When projected against the geographical map of the province, what the results of the recent general elections in Quebec show is nothing short of astounding: a red island (with a few scatterings of orange) in a sea of blue! This is a perfect expression of the gap that is growing wider throughout the world, particularly in the West, between cities, metropolises and their regions.
Coastal cities in the US versus the middle of the country, Toronto versus the rest of Ontario (that just elected Doug Ford), London versus the English countryside (Brexit), Istanbul versus the Turkish Hinterland (Erdogan), in Germany, France, etc. Many countries throughout the world are seeing a widening chasm between their metropolises and their regions, and Quebec is no exception.
Despite of this, the future will, undoubtedly, be urban. It will be urban and will favor the metropolises. It will be multicultural, open to the world, agile, complex, constantly changing and driven by technology that is smart, omnipotent and perpetually transforming (Blade Runner?). The march towards this destination is on, and nothing will stop it. And Montreal is following suit. Perhaps slightly more slowly than San Francisco or Palo Alto, but it's heading in the same direction all the same.
However, while cities and their residents are adapting fairly well to these transformations - in fact, they are where these transformations originate and the very incarnations of these trends - when it comes to regions, the story is an entirely different one.
Regions are less exposed to these changes and see them as a threat, particularly now that they are occurring at accelerating velocity. While urbanites see in them an opportunity for personal development and accomplishment, residents of regions perceive them as an obstacle to their lifestyles and identities. The dispersion of Quebec's major regions on our sociocultural map speaks to this phenomenon with great eloquence. ...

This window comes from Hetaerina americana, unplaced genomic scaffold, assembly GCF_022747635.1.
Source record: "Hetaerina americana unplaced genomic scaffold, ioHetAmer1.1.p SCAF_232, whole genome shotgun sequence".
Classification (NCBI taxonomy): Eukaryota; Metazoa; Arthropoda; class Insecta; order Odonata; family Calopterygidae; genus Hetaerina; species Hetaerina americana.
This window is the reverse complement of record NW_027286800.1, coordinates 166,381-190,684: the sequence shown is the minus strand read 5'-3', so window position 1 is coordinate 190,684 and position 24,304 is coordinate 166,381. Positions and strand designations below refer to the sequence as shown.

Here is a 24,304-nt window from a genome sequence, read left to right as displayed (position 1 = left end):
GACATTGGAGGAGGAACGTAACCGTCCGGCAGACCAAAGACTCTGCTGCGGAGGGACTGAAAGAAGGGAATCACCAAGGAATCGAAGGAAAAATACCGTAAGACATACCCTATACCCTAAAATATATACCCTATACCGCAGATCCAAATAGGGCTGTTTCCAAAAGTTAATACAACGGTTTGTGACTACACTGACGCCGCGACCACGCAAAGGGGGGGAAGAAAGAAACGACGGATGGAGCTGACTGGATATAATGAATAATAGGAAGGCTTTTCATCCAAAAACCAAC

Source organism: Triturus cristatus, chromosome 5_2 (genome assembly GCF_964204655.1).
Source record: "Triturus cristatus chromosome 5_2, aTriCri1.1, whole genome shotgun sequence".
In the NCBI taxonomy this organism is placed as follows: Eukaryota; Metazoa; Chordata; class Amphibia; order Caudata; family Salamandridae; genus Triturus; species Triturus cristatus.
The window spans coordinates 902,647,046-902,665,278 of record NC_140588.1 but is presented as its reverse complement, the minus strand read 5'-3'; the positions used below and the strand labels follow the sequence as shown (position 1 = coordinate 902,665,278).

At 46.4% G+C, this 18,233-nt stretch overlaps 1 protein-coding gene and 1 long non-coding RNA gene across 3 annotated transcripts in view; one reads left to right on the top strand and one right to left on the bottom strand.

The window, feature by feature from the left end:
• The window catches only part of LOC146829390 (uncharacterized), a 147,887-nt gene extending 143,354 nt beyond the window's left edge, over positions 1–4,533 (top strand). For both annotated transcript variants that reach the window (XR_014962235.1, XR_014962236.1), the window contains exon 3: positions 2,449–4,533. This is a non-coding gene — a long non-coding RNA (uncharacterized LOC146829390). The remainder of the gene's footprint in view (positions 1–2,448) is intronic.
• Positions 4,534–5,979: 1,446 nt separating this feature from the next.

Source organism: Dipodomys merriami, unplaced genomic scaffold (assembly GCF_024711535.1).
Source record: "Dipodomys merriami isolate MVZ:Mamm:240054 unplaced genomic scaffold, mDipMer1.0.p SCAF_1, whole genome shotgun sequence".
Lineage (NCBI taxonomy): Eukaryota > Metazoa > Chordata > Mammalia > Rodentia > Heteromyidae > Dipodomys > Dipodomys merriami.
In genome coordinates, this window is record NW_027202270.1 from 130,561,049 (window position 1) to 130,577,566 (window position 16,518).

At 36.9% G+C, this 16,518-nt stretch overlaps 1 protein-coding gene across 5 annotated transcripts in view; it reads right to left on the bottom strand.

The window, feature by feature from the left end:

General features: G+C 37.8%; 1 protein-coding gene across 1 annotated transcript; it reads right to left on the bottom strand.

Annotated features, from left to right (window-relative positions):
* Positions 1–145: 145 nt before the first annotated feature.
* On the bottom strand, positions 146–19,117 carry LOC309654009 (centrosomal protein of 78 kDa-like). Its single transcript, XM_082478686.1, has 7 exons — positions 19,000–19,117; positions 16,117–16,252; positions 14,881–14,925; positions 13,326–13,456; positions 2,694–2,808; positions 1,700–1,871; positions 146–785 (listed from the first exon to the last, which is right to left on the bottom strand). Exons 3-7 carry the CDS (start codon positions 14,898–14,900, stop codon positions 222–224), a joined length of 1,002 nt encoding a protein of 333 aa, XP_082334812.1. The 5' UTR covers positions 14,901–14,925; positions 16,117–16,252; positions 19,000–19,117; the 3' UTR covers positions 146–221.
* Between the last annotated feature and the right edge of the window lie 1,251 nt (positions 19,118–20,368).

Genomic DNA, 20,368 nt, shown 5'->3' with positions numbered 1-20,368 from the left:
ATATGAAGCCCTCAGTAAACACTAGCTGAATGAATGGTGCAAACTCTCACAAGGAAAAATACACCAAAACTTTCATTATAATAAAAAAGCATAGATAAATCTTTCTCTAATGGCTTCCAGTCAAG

The metropolis/region "chasm" is manifested most prominently along a certain number of mental postures that illustrate the difficulty regions have in transitioning towards the new world being thrust upon us...
- A feeling of lack of control over one's life (which we call Control of destiny);
- The capacity (or lack thereof) to adapt to a world that is complex and uncertain;
- A need for comforting territorial anchors (regional identity);
- A certain degree of ethnic intolerance (a perceived threat based on identity and region);
- Closed attitudes when it comes to social and technological change;
- Conservativism and nostalgia for better defined points of reference.
On each of these vectors, we observe a continuum of notable differences between Quebec's regions and the Island of Montreal. Montreal residents feel more in control of their lives and their destiny, better able to adapt to life today, more open to ethnic diversity and to change and more socio-culturally "modern" (i.e., less conservative, as measured here by gender equality).
The table below seems to me to be particularly revealing. It lists penetration rates, in proportion to the overall Quebec population (indexed at 100) of some of these indicators by region, from the Island of Montreal to the regions of Quebec, through 450 area code and the Greater Quebec City region. The table shows that the Island of Montreal is, by far, that region that is the most in step with current times, that the 450 area code region lies somewhere in the middle and that the Quebec City region is by far the most "conservative" part of the province!
Throughout the world, big cities are exploding and immigration is THE driving factor. We are seeing intra-national migration from the regions to the cities, but also an acceleration in international migration driven by wars, misery, climate change and people dreaming of a better life.
Migrants stand out as the most visible sign of the rapid transformation in the world. Globalization and technological change are discreet. Migrants, on the other hand, show up in full flesh, with their values, customs, cultural heritage and "art de vivre". They often incarnate a significant cultural difference when contrasted against local mores. Which worries the natives. And leaves them with the impression that their cultural heritage and local identity are at risk, especially if opportunities to intermingle are limited. (It's in the regions that we find the fewest immigrants and the highest rates of ethnic intolerance). They see them as symbols before knowing them as human beings.
So this is how these city/region, openness to change/worry, sociocultural modernity/conservatism schisms have found their way into the center of national politics in most Western and/or democratic nations in the past few years. The CAQ presented itself as a force for change (at least on the policy level), but it was mainly perceived as a defense against change (at least social).
Obviously, not everything is explained by this trend. There was definitely a level of "fatigue" with the Liberals and the CAQ ran a better "oiled" machine on the ground. But it cannot be denied: this campaign was won, in part, on the back of immigration.
As many other observers have remarked, we can only hope that, now that they are in power, the CAQ will govern further to the center than their campaign lead us to believe. We'll see.